The draw was slightly tighter than I prefer, but didn’t cause any issues with the smoking experience.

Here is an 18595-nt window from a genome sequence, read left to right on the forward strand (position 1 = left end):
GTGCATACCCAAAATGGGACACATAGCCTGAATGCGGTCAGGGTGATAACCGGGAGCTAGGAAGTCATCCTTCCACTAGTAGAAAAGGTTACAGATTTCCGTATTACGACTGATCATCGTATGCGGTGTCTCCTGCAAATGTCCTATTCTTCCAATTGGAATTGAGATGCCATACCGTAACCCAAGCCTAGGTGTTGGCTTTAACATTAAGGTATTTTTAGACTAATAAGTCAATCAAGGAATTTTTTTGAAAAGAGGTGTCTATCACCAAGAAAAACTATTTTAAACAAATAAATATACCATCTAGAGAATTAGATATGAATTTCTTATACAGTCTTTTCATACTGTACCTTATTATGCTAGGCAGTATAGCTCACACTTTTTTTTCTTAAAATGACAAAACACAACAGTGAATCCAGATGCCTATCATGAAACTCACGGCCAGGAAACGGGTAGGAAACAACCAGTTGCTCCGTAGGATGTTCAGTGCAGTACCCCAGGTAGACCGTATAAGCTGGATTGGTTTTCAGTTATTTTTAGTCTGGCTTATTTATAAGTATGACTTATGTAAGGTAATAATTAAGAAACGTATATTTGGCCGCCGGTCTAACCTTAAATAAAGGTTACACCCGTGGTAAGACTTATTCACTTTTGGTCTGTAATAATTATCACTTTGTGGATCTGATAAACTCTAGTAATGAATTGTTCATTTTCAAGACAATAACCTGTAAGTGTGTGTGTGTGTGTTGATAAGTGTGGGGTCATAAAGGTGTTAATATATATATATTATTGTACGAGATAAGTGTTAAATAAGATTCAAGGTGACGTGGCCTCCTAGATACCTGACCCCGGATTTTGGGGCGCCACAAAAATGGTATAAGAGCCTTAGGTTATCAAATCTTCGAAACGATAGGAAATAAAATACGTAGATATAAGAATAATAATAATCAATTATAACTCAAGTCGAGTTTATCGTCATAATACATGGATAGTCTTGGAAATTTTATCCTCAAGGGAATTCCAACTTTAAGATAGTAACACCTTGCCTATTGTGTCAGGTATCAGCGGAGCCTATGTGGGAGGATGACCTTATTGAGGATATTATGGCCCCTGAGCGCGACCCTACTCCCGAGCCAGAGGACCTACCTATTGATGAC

The cigar began with a mix of cedar, earth and mild black pepper. Some mustiness joined in fairly quickly. The second third saw the cedar morph into a general wood note and gain some char. The black pepper dropped out near the end of the third. The final third saw the char pick up a fair amount. The construction was pretty good aside from a couple of touch-ups and strength was slightly above medium most of the way. The Córdoba & Morales Finca Santa Fe FSG Toro had a nice start, but as the char joined in the second third, the profile became average the rest of the way. I was very interested in smoking this cigar as I enjoyed the original quite a bit. I didn’t really notice anything from the rum barrel aging and I’m not sure the FSG binder really helped the blend all that much. This cigar carries a hefty price tag, so I would suggest trying one to see what you think. If you’re a fan of FSG tobacco, it might be something you enjoy, but at this price, I’m not quite sure I’d return to this one.